On land, the fish sometimes dampens its body as it travels through tide pools and into puddles in the coral reef. It also moves over dry sand, however, which would seem to be a less hospitable environment. Its survival abilities are impressive.
Diet of an Epaulette Shark
Epaulette sharks are mainly bottom feeders and feed mostly on invertebrates, such as crabs, shrimp, and polychaete worms. They also eat small fish, including ones trapped in tide pools. By coming onto land as well as feeding in the ocean, epaulette sharks are able to find food items that are unavailable to most other fish. They sometimes chew their prey before swallowing it, which is an unusual behaviour for a shark.
Researchers have discovered that the sharks are active at any time during the day or night but are most active during crepuscular (dawn or dusk) conditions. They detect their prey by using their sense of smell or by detecting the weak electric currents produced by the muscles of the animals. Sharks have electroreceptors that contain tubes filled with jelly and connect to the outer world via pores in the animal's skin. The receptors are known as the ampullae of Lorenzini.
Behaviour on Land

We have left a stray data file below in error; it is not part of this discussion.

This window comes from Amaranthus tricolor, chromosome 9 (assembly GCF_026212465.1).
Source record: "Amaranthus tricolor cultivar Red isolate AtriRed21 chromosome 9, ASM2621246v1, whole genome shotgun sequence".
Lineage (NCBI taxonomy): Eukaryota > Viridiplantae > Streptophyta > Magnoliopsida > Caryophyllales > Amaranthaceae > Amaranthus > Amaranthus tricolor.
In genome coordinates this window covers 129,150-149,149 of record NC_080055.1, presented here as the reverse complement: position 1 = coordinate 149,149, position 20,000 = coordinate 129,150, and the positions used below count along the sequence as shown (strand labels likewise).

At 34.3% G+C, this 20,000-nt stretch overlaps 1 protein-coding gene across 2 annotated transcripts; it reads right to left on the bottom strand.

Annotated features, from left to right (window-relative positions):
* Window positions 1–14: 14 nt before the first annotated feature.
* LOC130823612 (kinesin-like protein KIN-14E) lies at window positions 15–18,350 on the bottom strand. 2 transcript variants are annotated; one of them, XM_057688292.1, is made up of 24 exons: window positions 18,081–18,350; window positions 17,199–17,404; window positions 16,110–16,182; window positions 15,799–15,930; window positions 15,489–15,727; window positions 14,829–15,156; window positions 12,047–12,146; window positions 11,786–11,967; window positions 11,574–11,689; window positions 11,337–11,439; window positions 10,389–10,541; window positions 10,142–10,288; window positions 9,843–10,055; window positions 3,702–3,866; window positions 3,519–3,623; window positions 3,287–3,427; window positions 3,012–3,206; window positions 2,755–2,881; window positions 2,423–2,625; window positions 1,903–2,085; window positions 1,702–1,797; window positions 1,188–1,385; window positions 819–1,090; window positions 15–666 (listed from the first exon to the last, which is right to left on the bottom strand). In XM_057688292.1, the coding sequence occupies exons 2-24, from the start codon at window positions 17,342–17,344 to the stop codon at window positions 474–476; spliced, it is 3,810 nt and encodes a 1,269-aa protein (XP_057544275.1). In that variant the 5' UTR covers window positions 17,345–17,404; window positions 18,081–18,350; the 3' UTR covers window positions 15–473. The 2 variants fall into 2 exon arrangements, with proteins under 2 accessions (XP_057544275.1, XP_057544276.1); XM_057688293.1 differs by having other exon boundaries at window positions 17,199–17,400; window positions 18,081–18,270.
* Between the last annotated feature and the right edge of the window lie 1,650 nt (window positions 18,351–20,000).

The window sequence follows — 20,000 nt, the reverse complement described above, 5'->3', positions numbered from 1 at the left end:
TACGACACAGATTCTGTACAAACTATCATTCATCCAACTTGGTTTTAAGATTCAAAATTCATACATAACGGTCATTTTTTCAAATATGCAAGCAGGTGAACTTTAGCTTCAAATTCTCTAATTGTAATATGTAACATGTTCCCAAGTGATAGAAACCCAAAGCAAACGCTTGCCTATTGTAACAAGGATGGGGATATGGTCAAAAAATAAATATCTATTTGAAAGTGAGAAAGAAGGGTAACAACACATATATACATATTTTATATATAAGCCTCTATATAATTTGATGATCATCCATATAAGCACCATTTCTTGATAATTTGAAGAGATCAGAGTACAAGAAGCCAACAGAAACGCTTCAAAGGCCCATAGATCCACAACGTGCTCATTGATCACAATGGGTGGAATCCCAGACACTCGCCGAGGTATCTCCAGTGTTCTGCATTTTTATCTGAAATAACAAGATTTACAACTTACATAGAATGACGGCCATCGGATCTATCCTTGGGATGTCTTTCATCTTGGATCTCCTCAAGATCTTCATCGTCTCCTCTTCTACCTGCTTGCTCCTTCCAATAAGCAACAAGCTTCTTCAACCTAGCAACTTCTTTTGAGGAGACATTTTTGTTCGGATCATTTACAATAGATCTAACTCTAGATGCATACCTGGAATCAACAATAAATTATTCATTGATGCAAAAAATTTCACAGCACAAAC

It might be thought that by coming onto land the epaulette sharks expose themselves to terrestrial predators. If this is the case, it doesn't seem to be hurting their population size. It's known that the sharks sometimes come into conflict with other fish when they are on land. The epaulette shark is not the only species to leave the ocean and survive. Some species of moray eels occasionally come onto land, for example.
Epaulette sharks sometimes travel over sand to reach desirable feeding areas. They may pause and become stationary on the sand for a while. This appears to be the case for the animal in the photo above. The fish face the prevailing air current when they pause. The behaviour is known as rheotaxis. It's not known for certain why epaulette sharks perform this behaviour. Suggestions include improvement of respiration or a way to detect predators.
The beautiful photo above shows a typical egg case of a shark and the developing animal inside it. Epaulette shark egg cases and the moving youngsters inside them are shown in the video below.
In their natural environment, epaulette sharks breed from July or August to December. Fertilization is internal, as in other sharks. The male inserts sperm into the female's body with his claspers. A clasper is an elongated structure under each pelvic fin. It can be seen in the illustration of shark fins shown above. Sperm leaves the male's body, travels along a groove in a clasper, and enters the female's cloaca.